More than one year in since the #MeToo movement has emerged and yet, prejudices that lie around sexual victims aren’t put to rest. The case in Cork at the beginning of November sparked outrage after a senior defence barrister used an alleged rape victim’s choice of underwear as consent to sex.
During the trial, the defence lawyer Elizabeth O’Connell told the jury: “You have to look at the way she was dressed. She was wearing a thong with a lace front.”
It was enough for the statement to cause consternation, increase media attention, and women to take to the streets carrying lingerie tied to placards as a sign that clothes do not mean consent.
The hashtags #IBelieveHer and #ThisIsNotConsent have quickly erupted on social media, thousands posting pictures of their underwear on Twitter which led to protests across Ireland including Cork, Dublin and Belfast.
Can shops start to advertise "Rape" and "Non rape" underwear please?
I need to know what I'm signing up for when I pick up some underwear.
Wouldn't want to contribute to a man's right to rape me now, would I? #ThisIsNotConsent
I don't want to be a woman in this country.
— Leanne (@Gandalfbbz) November 16, 2018
So just because I or anyone else wear lacy underwear, I’m “asking to be raped?” K next time I see someone wearing expensive jewelry I’m gonna steal it because clearly they’re asking for it 🤷🏻♀️ #ThisIsNotConsent
— Jordan 😵💫 (@JordanRoccesano) November 16, 2018
Bodily integrity is key to achieving gender equality but yet 1/20 women in the EU have been raped 📢 Consent education, ending judicial victim blaming & social rape myths is part of how we do this 👊 #ThisIsNotConsent #IBelieveHer #HearMeToo #EndVAWG #stopviolencesfaitesauxfemmes pic.twitter.com/4c7rcezx6f
— Young Feminist Europe (@YoungFeministEU) November 25, 2018
Less than 2 hours to go until the @UniofOxford students protest in support of the #ThisIsNotConsent movement! See you there with your laciest underwear as we fight back at victim blaming! Women have the right to support in court! #thisisnotconsentox #IBelieveHer #thisisnotconsent pic.twitter.com/NKKMtxlUdN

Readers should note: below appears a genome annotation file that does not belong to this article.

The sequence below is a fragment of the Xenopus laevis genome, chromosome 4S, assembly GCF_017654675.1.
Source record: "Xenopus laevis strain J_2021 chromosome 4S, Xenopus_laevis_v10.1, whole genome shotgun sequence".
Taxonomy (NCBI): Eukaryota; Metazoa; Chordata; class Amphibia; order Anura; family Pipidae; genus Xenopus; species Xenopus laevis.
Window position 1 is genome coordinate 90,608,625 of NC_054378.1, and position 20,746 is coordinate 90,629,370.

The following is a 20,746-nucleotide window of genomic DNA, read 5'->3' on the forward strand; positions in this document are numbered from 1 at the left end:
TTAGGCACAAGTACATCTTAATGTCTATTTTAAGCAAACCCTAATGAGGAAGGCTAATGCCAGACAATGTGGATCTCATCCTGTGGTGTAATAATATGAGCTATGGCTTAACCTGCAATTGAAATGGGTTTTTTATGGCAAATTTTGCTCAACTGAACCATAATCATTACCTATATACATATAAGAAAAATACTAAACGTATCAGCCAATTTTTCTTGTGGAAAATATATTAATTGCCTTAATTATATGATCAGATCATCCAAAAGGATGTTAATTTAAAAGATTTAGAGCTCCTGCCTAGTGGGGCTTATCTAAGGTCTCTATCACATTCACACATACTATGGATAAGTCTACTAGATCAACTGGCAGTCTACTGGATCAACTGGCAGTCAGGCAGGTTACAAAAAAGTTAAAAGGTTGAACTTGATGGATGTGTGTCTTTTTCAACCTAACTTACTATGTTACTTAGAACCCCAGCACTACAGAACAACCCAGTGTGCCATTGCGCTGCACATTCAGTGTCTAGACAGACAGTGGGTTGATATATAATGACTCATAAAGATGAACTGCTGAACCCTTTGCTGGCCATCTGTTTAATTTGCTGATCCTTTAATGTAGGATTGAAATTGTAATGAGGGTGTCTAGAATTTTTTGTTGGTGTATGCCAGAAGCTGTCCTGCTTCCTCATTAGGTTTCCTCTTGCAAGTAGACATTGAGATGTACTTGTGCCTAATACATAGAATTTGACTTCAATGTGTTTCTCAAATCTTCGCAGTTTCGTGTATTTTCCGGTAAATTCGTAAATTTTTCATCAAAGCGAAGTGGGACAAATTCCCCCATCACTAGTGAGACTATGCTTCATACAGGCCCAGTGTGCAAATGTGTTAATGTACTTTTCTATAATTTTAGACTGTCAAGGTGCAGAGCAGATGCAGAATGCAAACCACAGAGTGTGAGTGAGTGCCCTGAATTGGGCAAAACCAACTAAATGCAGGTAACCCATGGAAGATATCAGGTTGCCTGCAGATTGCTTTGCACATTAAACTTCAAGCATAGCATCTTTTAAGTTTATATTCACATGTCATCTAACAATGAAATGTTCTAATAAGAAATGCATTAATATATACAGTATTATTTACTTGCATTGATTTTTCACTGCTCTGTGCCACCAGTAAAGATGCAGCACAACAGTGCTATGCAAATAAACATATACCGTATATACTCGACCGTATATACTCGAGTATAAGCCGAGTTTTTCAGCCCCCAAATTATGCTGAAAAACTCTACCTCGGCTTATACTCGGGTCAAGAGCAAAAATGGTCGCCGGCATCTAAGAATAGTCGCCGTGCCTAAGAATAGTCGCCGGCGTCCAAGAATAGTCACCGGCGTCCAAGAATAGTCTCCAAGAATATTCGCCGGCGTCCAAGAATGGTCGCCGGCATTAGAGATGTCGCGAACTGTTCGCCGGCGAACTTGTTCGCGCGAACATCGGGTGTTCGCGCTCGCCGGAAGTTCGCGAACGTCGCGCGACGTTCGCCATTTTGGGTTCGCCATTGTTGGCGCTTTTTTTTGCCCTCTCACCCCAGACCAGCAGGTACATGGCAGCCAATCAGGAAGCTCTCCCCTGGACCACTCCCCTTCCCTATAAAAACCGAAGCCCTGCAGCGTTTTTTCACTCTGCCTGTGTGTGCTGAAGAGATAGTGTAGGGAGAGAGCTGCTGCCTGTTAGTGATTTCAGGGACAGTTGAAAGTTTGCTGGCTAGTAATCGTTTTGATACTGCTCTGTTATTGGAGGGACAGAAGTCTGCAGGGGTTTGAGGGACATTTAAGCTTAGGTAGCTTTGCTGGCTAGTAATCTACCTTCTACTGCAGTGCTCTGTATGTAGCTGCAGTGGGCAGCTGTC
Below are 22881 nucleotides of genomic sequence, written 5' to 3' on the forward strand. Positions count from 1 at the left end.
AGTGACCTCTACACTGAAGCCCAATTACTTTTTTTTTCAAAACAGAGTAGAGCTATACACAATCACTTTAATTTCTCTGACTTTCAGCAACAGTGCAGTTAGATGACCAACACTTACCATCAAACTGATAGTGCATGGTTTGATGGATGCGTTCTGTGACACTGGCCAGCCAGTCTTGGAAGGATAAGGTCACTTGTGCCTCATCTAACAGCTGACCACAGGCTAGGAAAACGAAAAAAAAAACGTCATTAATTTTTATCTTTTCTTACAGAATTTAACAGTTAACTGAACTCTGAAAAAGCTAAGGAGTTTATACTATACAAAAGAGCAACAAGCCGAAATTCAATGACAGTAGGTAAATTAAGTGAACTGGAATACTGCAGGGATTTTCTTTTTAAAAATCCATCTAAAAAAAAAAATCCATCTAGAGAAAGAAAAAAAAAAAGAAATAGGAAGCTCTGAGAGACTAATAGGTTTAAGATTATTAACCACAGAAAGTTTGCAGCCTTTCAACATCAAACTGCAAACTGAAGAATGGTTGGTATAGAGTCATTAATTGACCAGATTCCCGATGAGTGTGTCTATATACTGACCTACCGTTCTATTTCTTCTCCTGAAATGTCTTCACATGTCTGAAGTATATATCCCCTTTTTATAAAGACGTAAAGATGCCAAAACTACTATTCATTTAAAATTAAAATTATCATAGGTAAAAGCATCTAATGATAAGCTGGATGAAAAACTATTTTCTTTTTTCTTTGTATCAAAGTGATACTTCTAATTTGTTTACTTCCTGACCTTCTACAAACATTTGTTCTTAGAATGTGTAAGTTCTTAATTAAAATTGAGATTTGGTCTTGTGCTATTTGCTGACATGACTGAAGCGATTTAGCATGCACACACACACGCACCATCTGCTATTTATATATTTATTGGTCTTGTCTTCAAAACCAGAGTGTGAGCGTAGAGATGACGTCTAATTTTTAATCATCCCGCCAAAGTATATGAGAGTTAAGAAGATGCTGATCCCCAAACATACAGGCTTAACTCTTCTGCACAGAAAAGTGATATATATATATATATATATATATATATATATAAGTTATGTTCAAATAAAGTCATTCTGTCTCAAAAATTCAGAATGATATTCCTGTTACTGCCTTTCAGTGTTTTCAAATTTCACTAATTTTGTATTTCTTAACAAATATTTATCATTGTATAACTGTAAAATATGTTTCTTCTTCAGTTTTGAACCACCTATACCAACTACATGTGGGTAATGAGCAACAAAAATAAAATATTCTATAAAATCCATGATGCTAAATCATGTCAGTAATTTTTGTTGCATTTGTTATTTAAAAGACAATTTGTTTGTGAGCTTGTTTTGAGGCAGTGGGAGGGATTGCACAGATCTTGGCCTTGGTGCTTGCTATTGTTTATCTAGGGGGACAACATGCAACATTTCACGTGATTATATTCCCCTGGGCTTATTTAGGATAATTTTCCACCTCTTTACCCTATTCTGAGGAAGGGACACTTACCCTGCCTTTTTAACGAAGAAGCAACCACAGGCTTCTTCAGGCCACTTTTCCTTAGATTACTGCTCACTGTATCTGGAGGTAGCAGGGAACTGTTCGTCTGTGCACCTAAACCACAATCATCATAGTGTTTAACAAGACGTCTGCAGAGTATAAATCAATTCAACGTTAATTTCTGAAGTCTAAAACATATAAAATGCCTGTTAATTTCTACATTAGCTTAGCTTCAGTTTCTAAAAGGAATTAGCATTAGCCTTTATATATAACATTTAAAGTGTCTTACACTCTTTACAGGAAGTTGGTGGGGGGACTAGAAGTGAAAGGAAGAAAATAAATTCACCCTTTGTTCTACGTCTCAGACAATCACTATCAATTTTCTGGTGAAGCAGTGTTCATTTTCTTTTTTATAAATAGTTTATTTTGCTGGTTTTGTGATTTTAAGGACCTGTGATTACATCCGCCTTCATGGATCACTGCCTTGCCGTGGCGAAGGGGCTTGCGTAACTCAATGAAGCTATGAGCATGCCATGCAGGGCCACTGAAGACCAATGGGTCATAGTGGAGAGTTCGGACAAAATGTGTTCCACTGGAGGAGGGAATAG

— Bryony Streets (@bryonystreets) November 23, 2018
— Jenet Le Lacheur (@JenetLeLacheur) November 26, 2018
Thongs Out to show that NO means NO
In an interview for the Voice of London, Natalie Durkin – actress, radio producer and presenter at Women’s Radio Station, marketing manager at the Actors’ Temple and founder of the Thongs Out campaign – talks about what it takes to advocate for the cause you believe in, how to embrace failure and turn it into success and the role of media nowadays.
“Thongs Out is for everyone to get involved in a simple way: tie a thong, loudly and proudly to your handbag, briefcase or bicycle. Take it to your office, meeting, or while on public transport so you can help change how we protect rape victims. “
How bad is the situation in the UK?
Voice of London had a look at the statistics related to sexual offences in the past year released by the Office for National Statistics in collaboration with the Crime Survey for England and Wales.
Below some of the highlights:
Where can I get help?
Here are a few non-profit organisations that provide a wide range of services from one to one counselling, support groups and workshops to non-stop free telephone helplines ready to access:
- The Samaritans – helplines available 24/7;
- Rape Crisis England and Wales – multiple branches in London;
- Into the Light – network that offers counselling to survivors of childhood sexual abuse;
- MOSAC – support non-abusing parents and carers of sexually abused children;
- Survivors UK – counselling and helpline services dedicated to men who have experienced rape and sexual abuse.
Words, pictures, infographic, map and audio: Teodora Agarici | Subbing: Maria Campuzano